It’s only when you step inside one of the numerous doors scattered around the hideout that things start to go south fast. Surprise! Goonies II is also a first person point-and-click adventure game like Déjà Vu or Shadowgate! A really half-baked and boring one. Using a menu of basic commands, you can move between screens, punch walls to reveal hidden items, and use a small selection of tools you find during your quest (a hammer to uncover secret doors, a candle to light up dark areas, and so on). This had the potential to be compelling stuff. Unlike in the similarly-structured games mentioned above, however, there are no true puzzles to solve, cool locations to see, or even entertaining text descriptions of your actions to read. Just the exact same plain square rooms, where you’ll be expected to robotically run down your list of commands trying each one before moving on. There’s nothing challenging or stimulating to be found in these portions of the game. You simply perform every possible action in a given room before moving on to the next. See a blank wall? Try the glasses. No result? Punch the wall. Still nothing? Try the hammer. Now do the exact same thing with every other wall in the game. Every. Other. Wall. Even when this repetitive and agonizingly slow process does actually result in finding a hidden passage or item, you don’t get the satisfaction of feeling clever or accomplished. What else were you going to do? Not hammer that wall?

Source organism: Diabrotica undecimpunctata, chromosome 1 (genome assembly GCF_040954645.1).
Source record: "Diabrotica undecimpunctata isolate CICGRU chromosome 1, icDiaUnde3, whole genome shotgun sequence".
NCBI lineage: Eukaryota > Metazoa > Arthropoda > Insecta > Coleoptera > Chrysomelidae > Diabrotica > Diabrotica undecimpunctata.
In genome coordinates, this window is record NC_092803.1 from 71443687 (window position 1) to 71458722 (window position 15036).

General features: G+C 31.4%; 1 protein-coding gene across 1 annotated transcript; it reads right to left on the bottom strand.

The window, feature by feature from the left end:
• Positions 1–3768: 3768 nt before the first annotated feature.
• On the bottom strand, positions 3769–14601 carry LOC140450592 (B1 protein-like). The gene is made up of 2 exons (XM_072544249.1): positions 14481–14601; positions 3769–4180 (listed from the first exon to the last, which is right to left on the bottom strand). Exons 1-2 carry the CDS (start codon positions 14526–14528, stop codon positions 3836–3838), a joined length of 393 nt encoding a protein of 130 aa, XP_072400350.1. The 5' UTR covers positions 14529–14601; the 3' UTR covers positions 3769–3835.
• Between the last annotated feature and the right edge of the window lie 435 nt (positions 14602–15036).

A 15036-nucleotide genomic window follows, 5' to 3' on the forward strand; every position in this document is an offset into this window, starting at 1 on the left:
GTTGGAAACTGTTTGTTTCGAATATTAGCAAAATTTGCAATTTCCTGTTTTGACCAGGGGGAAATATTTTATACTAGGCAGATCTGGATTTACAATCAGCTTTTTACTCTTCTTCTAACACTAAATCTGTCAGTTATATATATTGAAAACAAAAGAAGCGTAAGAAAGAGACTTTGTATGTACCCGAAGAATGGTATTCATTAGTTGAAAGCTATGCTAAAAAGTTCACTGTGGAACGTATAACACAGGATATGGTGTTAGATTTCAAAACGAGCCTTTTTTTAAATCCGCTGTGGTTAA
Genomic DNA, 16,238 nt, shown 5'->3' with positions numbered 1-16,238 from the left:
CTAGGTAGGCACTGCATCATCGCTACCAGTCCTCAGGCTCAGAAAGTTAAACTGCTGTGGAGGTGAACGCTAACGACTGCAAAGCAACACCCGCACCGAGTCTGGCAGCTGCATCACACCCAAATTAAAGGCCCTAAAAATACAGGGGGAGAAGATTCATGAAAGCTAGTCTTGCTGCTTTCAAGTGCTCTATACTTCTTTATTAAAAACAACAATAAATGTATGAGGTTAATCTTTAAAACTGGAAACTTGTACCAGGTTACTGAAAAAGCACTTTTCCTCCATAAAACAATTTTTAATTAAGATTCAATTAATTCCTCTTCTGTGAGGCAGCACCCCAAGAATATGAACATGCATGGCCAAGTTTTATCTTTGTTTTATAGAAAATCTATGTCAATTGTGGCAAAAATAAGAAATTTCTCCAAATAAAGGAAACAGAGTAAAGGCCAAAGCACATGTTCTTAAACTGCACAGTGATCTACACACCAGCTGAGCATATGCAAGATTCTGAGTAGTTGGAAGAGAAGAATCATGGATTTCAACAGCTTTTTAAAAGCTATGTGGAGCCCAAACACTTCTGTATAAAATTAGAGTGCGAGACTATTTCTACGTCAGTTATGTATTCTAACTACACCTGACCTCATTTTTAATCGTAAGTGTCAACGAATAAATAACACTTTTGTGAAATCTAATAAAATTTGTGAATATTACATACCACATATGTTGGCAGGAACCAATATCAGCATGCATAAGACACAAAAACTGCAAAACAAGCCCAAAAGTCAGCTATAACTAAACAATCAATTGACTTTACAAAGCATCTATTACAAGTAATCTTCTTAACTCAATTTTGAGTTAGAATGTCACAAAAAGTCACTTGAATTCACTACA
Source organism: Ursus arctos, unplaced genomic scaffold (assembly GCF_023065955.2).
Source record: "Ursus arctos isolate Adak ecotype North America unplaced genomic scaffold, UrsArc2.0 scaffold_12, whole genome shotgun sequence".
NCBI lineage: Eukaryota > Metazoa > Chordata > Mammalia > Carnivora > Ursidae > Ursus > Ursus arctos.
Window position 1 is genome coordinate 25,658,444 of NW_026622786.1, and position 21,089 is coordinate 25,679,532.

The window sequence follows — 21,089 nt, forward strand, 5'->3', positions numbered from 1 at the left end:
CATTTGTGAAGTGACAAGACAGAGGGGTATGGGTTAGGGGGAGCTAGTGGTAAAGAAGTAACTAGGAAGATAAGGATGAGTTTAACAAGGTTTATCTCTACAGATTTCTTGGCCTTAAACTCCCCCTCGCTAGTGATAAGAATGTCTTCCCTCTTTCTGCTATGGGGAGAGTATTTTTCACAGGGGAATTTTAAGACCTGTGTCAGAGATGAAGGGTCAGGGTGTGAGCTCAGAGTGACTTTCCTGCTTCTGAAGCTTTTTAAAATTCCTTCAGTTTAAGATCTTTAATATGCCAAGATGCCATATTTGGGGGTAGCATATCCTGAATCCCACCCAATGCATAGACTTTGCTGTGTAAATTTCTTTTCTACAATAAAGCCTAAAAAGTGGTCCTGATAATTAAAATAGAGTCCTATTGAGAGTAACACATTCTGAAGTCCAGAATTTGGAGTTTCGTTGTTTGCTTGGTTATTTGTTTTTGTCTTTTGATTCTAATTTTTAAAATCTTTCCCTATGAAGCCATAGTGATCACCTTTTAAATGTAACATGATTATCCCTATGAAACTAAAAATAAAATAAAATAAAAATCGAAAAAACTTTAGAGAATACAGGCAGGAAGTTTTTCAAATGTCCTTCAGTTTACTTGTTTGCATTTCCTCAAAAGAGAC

You’ll occasionally meet with an NPC character in one of these rooms and they’re simultaneously one of the best and worst things about Goonies II. The best because they’re usually abject weirdos spouting hilarious badly-translated gibberish and the worst because they almost never do or say anything useful. There’s a surprising number of generic old people, the Creature from the Black Lagoon, an Eskimo named Eskimo, and a superhero called Konami Man (who later starred in Konami Wai Wai World on the Famicom), among others. At least Konami Man will heal you when you visit him, so he’s okay by me. The others will mostly do stuff like tell you the room you’re currently in that warps you to another part of the map is a warp zone (really!?) or declare “It’s fun to play The Goonies 2!” Brilliant.